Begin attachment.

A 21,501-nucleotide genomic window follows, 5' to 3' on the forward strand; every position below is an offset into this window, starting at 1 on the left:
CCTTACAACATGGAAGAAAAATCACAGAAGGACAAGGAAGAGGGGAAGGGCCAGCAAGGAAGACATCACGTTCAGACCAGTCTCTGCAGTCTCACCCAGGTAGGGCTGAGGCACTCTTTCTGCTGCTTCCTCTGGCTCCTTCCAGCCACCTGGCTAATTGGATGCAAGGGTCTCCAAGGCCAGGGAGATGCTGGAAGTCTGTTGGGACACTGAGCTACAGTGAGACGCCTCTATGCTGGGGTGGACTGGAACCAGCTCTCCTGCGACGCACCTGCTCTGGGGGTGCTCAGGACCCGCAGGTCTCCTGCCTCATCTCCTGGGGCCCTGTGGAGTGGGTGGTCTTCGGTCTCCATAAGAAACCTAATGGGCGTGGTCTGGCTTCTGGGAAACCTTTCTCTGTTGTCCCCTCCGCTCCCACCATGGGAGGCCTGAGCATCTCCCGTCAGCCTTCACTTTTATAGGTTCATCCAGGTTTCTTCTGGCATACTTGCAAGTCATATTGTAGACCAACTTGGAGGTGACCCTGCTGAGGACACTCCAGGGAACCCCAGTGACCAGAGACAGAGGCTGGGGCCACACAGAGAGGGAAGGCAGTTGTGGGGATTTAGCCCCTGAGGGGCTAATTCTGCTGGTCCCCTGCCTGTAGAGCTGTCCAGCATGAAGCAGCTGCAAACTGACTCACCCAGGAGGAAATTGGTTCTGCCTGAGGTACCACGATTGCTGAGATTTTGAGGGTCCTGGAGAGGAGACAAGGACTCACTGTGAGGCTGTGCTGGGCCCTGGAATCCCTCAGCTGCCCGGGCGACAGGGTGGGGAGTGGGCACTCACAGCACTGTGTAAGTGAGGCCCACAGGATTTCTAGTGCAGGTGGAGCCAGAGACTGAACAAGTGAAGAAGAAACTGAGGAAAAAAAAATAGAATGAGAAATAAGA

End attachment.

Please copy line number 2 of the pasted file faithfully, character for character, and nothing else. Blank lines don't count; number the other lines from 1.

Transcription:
CCTTACAACATGGAAGAAAAATCACAGAAGGACAAGGAAGAGGGGAAGGGCCAGCAAGGAAGACATCACGTTCAGACCAGTCTCTGCAGTCTCACCCAGGTAGGGCTGAGGCACTCTTTCTGCTGCTTCCTCTGGCTCCTTCCAGCCACCTGGCTAATTGGATGCAAGGGTCTCCAAGGCCAGGGAGATGCTGGAAGTCTGTTGGGACACTGAGCTACAGTGAGACGCCTCTATGCTGGGGTGGACTGGAACCAGCTCTCCTGCGACGCACCTGCTCTGGGGGTGCTCAGGACCCGCAGGTCTCCTGCCTCATCTCCTGGGGCCCTGTGGAGTGGGTGGTCTTCGGTCTCCATAAGAAACCTAATGGGCGTGGTCTGGCTTCTGGGAAACCTTTCTCTGTTGTCCCCTCCGCTCCCACCATGGGAGGCCTGAGCATCTCCCGTCAGCCTTCACTTTTATAGGTTCATCCAGGTTTCTTCTGGCATACTTGCAAGTCATATTGTAGACCAACTTGGAGGTGACCCTGCTGAGGACACTCCAGGGAACCCCAGTGACCAGAGACAGAGGCTGGGGCCACACAGAGAGGGAAGGCAGTTGTGGGGATTTAGCCCCTGAGGGGCTAATTCTGCTGGTCCCCTGCCTGTAGAGCTGTCCAGCATGAAGCAGCTGCAAACTGACTCACCCAGGAGGAAATTGGTTCTGCCTGAGGTACCACGATTGCTGAGATTTTGAGGGTCCTGGAGAGGAGACAAGGACTCACTGTGAGGCTGTGCTGGGCCCTGGAATCCCTCAGCTGCCCGGGCGACAGGGTGGGGAGTGGGCACTCACAGCACTGTGTAAGTGAGGCCCACAGGATTTCTAGTGCAGGTGGAGCCAGAGACTGAACAAGTGAAGAAGAAACTGAGGAAAAAAAAATAGAATGAGAAATAAGA